The final chapter before the Conclusion, “Foreigners, International Networks, and the Sultanates,” extends the analysis of spatial associations with the Deccan to Foreigners, who, as their name suggests, did not identify with the territory of the Deccan and maintained closer affiliations with the lands they had migrated from, particularly Iran. The Foreigners thus lay on the other end of the spectrum from the Deccanis and remained active in the networks of kinship, marriage, language and culture that extended beyond the Deccan and the Indian subcontinent. Such connections become apparent in the multiple examples that Fischel cites of shifting political loyalties and allegiances by several Foreigners in the Deccan sultanates. Fischel further shows that while the Foreigners acted as a distinct group within the political environment of the Deccan, especially in opposition to the Deccanis, there were several internal divisions among them based, for instance, on their sedentary or nomadic-tribal origins and ethnicities.

The Conclusion summarizes the main findings of the dissertation and places them within the larger historiography on the early modern period which is dominated by the study of empires and imperial ideologies. While the Deccan sultanates lacked the main characteristics that define an empire, including extensive geographical cover, ethnic diversity and hierarchy, Fischel argues that it would be unfair to look at the Deccan polities either as a failed attempt at empire-building or simply a predeccesor to later Mughal imperial expansion in the region. Instead, the Deccan sultanates, as independent stable polities, presented a conscious vision of “non-imperial sovereignty” (p.  265), marked by “localization, vernacularization, involvement of transnational networks in politics, and the overall endurance of horizontal identities” (p. 267).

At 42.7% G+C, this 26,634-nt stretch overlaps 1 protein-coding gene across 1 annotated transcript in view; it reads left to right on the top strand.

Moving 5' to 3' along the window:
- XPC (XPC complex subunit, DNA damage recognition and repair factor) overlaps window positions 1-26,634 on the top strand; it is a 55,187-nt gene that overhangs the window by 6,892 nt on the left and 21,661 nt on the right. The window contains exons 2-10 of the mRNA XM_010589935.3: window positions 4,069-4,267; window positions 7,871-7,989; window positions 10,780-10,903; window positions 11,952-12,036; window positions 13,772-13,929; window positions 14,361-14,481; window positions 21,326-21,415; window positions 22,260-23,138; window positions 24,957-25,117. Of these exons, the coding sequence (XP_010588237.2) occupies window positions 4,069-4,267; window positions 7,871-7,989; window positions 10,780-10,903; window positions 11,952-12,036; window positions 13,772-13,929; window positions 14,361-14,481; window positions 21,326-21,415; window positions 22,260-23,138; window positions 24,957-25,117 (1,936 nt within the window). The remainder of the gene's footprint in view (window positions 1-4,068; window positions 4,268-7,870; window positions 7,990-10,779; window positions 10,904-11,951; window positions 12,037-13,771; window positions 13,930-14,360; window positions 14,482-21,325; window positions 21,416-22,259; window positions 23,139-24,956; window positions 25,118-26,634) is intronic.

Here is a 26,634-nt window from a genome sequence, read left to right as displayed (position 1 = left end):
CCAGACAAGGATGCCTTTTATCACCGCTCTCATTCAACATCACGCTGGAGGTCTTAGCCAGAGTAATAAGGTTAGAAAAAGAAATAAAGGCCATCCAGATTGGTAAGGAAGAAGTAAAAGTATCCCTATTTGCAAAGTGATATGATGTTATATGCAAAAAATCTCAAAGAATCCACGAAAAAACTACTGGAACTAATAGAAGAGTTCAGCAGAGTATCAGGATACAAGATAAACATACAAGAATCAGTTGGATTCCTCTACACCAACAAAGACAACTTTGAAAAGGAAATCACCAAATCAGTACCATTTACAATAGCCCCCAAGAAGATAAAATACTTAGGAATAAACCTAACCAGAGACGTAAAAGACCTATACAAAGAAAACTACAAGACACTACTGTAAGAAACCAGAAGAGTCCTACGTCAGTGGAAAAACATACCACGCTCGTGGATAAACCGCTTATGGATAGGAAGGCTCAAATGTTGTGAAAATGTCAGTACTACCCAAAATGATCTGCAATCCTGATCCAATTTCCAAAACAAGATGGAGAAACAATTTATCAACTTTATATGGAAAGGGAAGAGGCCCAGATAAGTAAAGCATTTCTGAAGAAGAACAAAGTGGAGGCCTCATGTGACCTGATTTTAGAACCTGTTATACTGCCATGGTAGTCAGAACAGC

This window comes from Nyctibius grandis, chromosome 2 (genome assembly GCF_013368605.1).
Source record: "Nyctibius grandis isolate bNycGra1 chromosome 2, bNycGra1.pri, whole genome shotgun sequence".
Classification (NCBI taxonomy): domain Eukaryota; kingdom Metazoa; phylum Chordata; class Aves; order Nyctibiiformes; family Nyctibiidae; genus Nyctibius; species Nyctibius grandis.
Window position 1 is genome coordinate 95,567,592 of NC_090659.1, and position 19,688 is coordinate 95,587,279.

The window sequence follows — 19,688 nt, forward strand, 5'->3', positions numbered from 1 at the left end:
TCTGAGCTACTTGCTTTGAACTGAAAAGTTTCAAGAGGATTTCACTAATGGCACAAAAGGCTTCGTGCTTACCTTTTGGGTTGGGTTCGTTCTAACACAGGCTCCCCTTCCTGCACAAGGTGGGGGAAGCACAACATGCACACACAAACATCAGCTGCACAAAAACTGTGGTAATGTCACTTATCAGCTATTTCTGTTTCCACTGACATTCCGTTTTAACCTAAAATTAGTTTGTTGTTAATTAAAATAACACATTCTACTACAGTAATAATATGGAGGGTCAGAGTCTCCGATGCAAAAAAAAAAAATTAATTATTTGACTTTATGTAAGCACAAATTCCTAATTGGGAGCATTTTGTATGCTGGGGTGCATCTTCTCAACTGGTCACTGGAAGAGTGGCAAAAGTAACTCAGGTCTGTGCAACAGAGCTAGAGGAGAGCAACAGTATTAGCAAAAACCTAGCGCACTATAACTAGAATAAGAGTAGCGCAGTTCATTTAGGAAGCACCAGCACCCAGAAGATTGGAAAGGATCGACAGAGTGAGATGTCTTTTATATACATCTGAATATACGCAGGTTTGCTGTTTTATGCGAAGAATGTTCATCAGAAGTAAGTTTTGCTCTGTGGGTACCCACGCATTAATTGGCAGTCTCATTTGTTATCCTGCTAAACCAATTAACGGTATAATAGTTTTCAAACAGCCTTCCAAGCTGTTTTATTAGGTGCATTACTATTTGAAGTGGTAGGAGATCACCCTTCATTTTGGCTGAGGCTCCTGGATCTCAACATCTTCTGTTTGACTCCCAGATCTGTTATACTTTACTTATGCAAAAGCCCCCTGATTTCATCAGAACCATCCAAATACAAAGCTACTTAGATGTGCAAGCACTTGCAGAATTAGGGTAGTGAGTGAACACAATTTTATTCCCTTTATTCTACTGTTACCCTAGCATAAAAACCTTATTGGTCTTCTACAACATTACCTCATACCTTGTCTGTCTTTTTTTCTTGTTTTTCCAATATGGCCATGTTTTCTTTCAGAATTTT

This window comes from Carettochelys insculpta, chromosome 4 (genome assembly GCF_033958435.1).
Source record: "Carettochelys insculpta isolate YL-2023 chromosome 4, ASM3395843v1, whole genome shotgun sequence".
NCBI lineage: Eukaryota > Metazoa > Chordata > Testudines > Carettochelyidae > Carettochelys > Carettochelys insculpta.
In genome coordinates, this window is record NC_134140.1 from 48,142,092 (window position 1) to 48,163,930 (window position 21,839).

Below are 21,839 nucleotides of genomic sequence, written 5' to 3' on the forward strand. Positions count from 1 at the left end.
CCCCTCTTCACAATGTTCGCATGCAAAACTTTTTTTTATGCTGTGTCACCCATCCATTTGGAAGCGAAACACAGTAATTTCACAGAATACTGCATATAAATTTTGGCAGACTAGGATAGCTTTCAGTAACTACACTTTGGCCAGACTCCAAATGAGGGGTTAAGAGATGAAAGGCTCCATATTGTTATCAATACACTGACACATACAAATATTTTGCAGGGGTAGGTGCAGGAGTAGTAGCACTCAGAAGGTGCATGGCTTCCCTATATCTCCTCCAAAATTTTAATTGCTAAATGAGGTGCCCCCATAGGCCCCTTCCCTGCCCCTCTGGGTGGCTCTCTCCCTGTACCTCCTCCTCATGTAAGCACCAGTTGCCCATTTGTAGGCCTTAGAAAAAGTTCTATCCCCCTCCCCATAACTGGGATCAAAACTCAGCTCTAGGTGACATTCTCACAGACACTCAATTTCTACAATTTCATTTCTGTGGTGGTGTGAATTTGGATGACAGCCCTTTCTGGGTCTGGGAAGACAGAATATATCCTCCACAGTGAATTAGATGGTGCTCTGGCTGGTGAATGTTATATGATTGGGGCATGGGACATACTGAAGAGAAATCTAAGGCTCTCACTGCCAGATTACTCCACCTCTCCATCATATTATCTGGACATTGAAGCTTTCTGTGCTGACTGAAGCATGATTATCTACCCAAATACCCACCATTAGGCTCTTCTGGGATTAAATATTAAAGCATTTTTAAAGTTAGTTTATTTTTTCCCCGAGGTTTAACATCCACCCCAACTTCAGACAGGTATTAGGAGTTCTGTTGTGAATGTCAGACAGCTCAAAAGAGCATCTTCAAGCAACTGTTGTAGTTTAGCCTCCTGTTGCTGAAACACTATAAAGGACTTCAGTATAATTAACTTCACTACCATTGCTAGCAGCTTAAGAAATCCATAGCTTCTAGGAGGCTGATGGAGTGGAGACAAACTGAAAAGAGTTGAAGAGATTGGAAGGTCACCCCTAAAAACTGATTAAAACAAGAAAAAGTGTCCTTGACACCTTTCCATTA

Despite the constraints of limited primary source material and challenges posed by a largely dated scholarship on the Deccan, Fischel’s dissertation weaves together a nuanced and illuminating perspective on the region. Most importantly, with its detailed analysis of the distinctiveness of the state and society in the Deccan, this study broadens our understanding of the multiplicity of successful political formations that often existed at the margins of the early modern empires.

Jyoti Gulati Balachandran
Department of History
Colgate University

Primary Sources

Persian court-chronicles (printed editions and manuscripts from the British Library, London, and Andhra Pradesh Oriental Manuscript Library and Salar Jang Museum, Hyderabad)

Dissertation Information

University of Chicago. 2012. 280 pp. Primary Advisor: Muzaffar Alam.


Image: “Seven-Storied Palace, Bejapore,” engraving by William Miller after S. Prout, published in Robert Elliot, Views In The East comprising India, Canton and the Shores of the Red Sea with Historical and Descriptive Illustrations, R. N. H. Fisher, Son & Co., Newgate Street, London 1833. Wikimedia Commons.